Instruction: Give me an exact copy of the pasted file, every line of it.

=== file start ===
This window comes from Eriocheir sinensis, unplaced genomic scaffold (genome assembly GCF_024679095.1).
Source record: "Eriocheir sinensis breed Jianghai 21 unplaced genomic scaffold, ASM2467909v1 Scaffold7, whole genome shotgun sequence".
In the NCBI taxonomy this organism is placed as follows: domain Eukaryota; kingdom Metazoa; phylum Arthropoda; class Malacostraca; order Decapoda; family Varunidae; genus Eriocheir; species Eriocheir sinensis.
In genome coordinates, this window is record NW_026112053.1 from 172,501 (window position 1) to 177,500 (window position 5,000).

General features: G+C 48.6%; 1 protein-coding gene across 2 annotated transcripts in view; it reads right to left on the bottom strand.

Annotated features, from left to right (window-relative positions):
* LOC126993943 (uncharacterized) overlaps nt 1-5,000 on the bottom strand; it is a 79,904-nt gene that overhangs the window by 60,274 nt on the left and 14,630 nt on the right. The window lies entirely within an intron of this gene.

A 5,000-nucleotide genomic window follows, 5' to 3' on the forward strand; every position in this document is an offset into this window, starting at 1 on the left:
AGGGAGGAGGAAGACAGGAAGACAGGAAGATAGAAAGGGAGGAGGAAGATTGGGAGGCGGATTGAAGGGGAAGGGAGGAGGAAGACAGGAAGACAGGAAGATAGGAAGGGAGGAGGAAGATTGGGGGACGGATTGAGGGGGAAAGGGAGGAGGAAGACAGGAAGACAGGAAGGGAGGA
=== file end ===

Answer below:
This window comes from Eriocheir sinensis, unplaced genomic scaffold (genome assembly GCF_024679095.1).
Source record: "Eriocheir sinensis breed Jianghai 21 unplaced genomic scaffold, ASM2467909v1 Scaffold7, whole genome shotgun sequence".
In the NCBI taxonomy this organism is placed as follows: domain Eukaryota; kingdom Metazoa; phylum Arthropoda; class Malacostraca; order Decapoda; family Varunidae; genus Eriocheir; species Eriocheir sinensis.
In genome coordinates, this window is record NW_026112053.1 from 172,501 (window position 1) to 177,500 (window position 5,000).

General features: G+C 48.6%; 1 protein-coding gene across 2 annotated transcripts in view; it reads right to left on the bottom strand.

Annotated features, from left to right (window-relative positions):
* LOC126993943 (uncharacterized) overlaps nt 1-5,000 on the bottom strand; it is a 79,904-nt gene that overhangs the window by 60,274 nt on the left and 14,630 nt on the right. The window lies entirely within an intron of this gene.

A 5,000-nucleotide genomic window follows, 5' to 3' on the forward strand; every position in this document is an offset into this window, starting at 1 on the left:
AGGGAGGAGGAAGACAGGAAGACAGGAAGATAGAAAGGGAGGAGGAAGATTGGGAGGCGGATTGAAGGGGAAGGGAGGAGGAAGACAGGAAGACAGGAAGATAGGAAGGGAGGAGGAAGATTGGGGGACGGATTGAGGGGGAAAGGGAGGAGGAAGACAGGAAGACAGGAAGGGAGGA